JAKARTA, Jan. 25 (Xinhua) -- People living in the Indonesian capital's slums were glad to see that their neighborhood has got a facelift with tidy streets and drainage system.
The slum-upgrading projects financed by the Indonesian government's loan from the Asian Infrastructure Investment Bank (AIIB) have transformed their neighborhood used to be inundated with floods into a clean environment.
The better living condition that led to improved life quality among locals due to the projects was seen in East Pisangan neighborhood in Jatinegara district, East Jakarta.
The slum now has streets with asphalt and concrete-covered drainage system that can provide more spaces for vehicles passing through the neighborhood.
Untung Wahyu, a resident in the slum, said the projects have made the streets around the neighborhood covered with asphalts.
Besides that, the drainage system in the neighborhood has been in a far better condition as it is covered with concrete layers completed with bio-pore holes that allow for more water absorption.
"The streets are good, no floods have happened here since completion of the projects," Untung told Xinhua.
With covered drainage system, he added that it prevents people from littering garbages into the ditch, making the neighborhood environment healthier than before.
Praising the tidier streets after the slum-upgrading projects, Rani Maulani, a housewife resident, said the concrete layers upon the drainages allow more motorbikes to park and better traffic in the neighborhood.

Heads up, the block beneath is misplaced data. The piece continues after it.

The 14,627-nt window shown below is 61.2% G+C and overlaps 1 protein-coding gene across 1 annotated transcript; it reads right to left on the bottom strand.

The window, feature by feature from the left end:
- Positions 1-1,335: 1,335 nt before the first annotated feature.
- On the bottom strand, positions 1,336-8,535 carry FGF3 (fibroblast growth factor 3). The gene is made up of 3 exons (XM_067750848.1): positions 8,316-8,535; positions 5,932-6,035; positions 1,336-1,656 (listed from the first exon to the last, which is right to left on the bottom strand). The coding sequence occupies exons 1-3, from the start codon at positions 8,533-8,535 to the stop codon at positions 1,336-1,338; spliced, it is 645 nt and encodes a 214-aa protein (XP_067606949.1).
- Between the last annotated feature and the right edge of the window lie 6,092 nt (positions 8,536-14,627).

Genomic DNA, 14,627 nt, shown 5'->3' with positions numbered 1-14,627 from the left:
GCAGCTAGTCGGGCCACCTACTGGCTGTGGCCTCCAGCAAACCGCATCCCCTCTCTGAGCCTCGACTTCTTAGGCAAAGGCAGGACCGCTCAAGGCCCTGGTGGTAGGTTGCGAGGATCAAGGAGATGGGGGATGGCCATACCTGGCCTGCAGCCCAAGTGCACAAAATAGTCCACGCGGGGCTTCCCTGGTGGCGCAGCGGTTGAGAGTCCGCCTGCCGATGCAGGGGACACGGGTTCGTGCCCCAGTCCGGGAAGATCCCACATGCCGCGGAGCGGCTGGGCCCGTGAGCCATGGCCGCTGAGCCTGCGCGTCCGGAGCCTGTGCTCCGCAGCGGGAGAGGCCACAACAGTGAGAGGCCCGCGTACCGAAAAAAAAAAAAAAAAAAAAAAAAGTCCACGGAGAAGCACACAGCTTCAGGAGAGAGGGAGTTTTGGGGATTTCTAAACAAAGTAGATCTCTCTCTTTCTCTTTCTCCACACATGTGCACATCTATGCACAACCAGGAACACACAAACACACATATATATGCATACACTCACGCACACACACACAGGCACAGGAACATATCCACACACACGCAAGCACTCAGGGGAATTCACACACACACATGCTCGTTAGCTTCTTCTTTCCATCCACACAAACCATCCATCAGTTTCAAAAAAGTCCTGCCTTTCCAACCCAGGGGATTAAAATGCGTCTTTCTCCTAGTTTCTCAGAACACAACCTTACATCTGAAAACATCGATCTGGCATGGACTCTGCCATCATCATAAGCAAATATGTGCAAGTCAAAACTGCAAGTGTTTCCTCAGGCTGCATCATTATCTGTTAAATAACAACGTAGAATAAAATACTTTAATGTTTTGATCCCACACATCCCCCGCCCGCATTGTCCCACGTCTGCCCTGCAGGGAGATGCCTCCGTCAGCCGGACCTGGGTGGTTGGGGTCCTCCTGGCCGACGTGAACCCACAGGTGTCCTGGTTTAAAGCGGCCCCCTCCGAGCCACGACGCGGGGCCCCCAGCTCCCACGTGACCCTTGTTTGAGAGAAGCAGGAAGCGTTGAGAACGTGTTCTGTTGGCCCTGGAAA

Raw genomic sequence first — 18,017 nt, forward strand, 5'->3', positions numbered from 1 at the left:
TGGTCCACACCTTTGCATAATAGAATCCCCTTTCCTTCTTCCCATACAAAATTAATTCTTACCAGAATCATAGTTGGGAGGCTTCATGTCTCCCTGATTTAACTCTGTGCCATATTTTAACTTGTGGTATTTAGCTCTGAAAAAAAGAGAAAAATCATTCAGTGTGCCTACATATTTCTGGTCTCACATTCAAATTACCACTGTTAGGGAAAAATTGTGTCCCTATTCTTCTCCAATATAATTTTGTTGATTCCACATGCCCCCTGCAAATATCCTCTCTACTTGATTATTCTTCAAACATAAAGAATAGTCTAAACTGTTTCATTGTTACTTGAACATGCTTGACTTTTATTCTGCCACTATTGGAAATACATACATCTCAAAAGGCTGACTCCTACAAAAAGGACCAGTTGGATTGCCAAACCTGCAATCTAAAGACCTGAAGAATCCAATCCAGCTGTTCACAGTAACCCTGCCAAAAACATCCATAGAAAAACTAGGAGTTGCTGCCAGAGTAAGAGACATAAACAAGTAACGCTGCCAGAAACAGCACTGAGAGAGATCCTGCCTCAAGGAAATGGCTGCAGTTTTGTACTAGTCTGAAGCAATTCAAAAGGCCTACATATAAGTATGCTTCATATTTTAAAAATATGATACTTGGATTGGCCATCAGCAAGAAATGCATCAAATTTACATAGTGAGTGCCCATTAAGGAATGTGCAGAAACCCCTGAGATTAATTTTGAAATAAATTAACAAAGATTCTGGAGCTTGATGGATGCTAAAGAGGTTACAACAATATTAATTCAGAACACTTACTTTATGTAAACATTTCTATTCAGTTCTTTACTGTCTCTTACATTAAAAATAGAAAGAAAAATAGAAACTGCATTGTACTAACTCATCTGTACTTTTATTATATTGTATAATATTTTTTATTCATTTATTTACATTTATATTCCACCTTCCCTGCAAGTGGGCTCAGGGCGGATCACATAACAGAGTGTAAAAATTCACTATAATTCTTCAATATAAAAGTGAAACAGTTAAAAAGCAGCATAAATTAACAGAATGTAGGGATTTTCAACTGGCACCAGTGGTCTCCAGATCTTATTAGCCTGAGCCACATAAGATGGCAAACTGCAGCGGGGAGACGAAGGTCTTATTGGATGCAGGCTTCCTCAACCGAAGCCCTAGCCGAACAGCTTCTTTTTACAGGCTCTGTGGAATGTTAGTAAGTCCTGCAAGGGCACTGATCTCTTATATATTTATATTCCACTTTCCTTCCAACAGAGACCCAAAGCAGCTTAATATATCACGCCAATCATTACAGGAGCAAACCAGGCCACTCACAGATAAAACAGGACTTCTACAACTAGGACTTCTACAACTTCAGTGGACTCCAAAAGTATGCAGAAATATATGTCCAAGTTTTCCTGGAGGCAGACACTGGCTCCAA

"Before the project bad traffic problems always occurred everyday here because there was not enough spaces for vehicles to pass through as many motorbikes were parked on the street," she said.
The East Pisangan projects were part of a nationwide program to upgrade slums that kicked off in 2016.
AIIB channeled some 216.5 million U.S. dollars in loan to finance the program as the Indonesian government has limited budget to do so.
AIIB, a multilateral development bank launched by China in 2016, now has 84 members in Asia and beyond.
"We are very thankful for the help and aid to make it done. Without the aid we could not afford to develop all of these infrastructure in our neighborhood," Nokaah Marfuah, a housewife in a former slum, said.
The Indonesian government has drafted plans to carry out slum-upgrading projects in 269 cities and regencies in all 34 provinces across the archipelagic nation.